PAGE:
College campuses are filled with young adolescents discovering their interests and their identities. Northern Arizona University (NAU) is no exception: the 23,000+ student body population is full of diverse students with varying identities and backgrounds. A 2017-18 Forbes magazine article reports that 59% of NAU students are white, 22% are Hispanic/Latino, 3% are American Indian, and 3% are African American. The article also states that the student body is approximately 40% male and 60% female. Furthermore, though they do not provide specific statistics about student demographics, NAU websites highlight various clubs, services, and events that are all about diversity, such as the LGBTQIA Commission, Disability Services, and the Office of Inclusion. NAU’s Housing and Residence Life, a wide-reaching organization with which most students who attend the Flagstaff campus come into contact, works hard to facilitate appropriate, meaningful conversations about and spaces for these identities and backgrounds. Recently, their Commitment to Inclusive Communities, previously called the Diversity Statement, underwent construction, and all members of Housing and Residence Life (HRL) staff have been invited to grab a hardhat. Their project’s goal is to ensure that the official commitment to inclusive communities does, in fact, contain inclusive language.
The HRL Diversity Committee members involved in these revisions are Jimmy Luckman, Victoria Pietsch, Tommy Newsom III, Megan Stanley, Jessica Velazquez, Jamie Lloyd, Jacob Matthews, and Jon Merchant. This committee takes matters of inclusion very seriously and is open to making changes for the better. This spring, for example, it was brought to the attention of the committee that some of the language used in the Commitment to Inclusive Communities is “ablest [sic] and may not resonate with all identities.” To address these concerns about the statement, the Diversity Committee encouraged all HRL staff, including student staff, to provide any related feedback to the suggested revisions.
The current Commitment of Inclusive Communities that is under construction reads as follows:
Fostering inclusive communities where individuals are valued, safe, and heard is essential to the success of our students, staff and faculty. We are committed to understanding both individual and shared human experiences and advocating for the respect and inclusion of all identities.
The suggested revision to the Commitment to Inclusive Communities reads as follows:
Fostering inclusive communities where individuals feel safe, valued, and understood is essential to the success of our students, staff and faculty. We are committed to learning about individual and shared human experiences and advocating for the respect and inclusion of all identities.
Each of the highlighted changes were explained by the Diversity Committee through email. First, the change from “are” to “feel” is suggested because “‘are’ implies that there is one singular way to define the words ‘safe,’ ‘valued,’ and ‘understood’ versus ‘feel’ which allows for multiple perspectives that [can be] unique to each person who may read/live the Commitment.” Second, the change from “heard” to “understood” is made because “the original intention of the word ‘heard’ was to acknowledge lived realities and . . . the word ‘understood’ goes beyond simply listening or taking in other perspectives” and can also “lead to action.” Finally, the change from “understanding” to “learning about” comes about because “having the word understood used twice in the statement is redundant and learning is a process that is ongoing and aligns with NAU being an institution of higher learning.” The committee also commented that this third change “better connects to our [HRL] departmental value of student learning.”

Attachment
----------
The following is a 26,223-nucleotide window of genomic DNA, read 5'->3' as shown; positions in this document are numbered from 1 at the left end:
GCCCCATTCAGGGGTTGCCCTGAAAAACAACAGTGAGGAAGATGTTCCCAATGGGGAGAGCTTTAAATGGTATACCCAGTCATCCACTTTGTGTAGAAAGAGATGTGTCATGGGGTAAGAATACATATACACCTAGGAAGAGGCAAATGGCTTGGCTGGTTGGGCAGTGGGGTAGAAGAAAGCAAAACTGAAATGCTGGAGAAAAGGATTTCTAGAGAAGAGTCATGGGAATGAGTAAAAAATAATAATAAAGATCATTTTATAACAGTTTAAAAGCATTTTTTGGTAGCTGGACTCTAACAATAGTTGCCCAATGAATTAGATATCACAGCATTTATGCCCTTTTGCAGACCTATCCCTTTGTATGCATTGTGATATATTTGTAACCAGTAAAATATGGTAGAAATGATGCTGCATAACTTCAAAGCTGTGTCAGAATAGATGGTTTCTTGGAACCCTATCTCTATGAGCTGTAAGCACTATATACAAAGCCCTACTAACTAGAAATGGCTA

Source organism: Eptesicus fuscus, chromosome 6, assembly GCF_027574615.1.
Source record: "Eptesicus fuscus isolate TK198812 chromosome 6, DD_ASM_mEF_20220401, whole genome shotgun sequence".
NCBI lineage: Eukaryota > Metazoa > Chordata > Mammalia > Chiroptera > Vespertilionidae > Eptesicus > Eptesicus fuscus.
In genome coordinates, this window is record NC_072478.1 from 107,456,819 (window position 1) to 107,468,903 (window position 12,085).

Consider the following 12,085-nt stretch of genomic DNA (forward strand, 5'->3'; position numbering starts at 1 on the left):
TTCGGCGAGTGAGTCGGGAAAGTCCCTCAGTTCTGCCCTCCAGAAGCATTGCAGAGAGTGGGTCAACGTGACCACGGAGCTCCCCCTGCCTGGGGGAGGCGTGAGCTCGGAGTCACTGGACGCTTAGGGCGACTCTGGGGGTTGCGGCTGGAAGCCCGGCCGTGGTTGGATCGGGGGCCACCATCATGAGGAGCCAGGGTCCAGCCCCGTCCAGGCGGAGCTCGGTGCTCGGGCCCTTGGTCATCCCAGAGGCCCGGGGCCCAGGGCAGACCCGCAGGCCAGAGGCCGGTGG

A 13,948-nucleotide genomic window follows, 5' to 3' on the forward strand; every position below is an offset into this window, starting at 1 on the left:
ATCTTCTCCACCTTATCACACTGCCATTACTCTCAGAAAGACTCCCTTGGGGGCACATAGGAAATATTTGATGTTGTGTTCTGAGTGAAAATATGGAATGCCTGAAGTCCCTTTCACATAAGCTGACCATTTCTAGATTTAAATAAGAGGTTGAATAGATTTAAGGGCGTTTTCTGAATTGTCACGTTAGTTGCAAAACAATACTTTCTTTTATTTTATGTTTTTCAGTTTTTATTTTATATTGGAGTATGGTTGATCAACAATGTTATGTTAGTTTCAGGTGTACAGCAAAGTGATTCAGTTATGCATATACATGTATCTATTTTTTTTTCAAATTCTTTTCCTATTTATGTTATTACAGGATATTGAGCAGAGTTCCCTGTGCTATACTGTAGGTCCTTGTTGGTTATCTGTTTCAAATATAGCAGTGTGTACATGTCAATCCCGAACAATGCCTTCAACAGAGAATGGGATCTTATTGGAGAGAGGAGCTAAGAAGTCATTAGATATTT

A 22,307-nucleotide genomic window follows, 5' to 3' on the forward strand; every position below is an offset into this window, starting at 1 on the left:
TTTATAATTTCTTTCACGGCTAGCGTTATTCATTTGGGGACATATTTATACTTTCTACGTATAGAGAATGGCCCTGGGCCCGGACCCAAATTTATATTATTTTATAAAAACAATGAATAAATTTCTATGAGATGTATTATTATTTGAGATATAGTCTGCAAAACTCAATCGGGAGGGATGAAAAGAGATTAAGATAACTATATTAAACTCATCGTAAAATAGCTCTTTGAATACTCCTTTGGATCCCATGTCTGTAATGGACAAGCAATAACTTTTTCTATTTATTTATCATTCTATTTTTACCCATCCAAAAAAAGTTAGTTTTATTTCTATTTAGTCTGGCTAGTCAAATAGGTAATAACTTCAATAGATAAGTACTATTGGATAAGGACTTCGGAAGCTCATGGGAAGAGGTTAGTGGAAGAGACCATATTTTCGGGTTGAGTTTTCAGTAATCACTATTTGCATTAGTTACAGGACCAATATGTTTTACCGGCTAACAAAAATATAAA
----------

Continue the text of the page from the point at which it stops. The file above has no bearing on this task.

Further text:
The goal of the Diversity Committee is to live up to not only their title but also to the Commitment to Inclusive Communities and continually strive toward fostering safe, valued, and understood communities across campus. NAU HRL has continued to work toward this goal with their recent release about Mixed-Gender Housing, in which students of “any sex, gender, gender identity or gender expression” are allowed to “live together in a more integrated living unit” in the 2019-2020 term. In emails and other advertisements sent out to prospective and current NAU students, HRL suggests that Mixed-Gender housing may be a suitable choice for “siblings, cousins, friends, or allies of varying genders or gender identities.” This change came about because of HRL’s desire to foster inclusive communities in new ways so that the needs of all students are recognized. Materials with this information also included a reminder about Gender-Inclusive Housing, which was established in 2012 to “help transgender, gender-variant, and questioning students experience a greater sense of safety and belonging while living on campus.” This arrangement, similar to Mixed-Gender Housing, allows students to room with any person regardless of sex, gender, and gender identity/expression but has been extended now to include any sexual orientation as well.
Modifying the language in the Commitment to Inclusive Communities is one small but meaningful action taken by NAU HRL to make the Flagstaff campus as welcoming as possible. Paying attention to such details enables students to feel at home and consequently to excel in their studies. Bigger changes, like the Mixed-Gender Housing, similarly strive to increase acceptance and security in residences for the greater good of the students. HRL continually makes positive changes to their statements and practices, and these efforts can be expected to continue in both the near and distant future.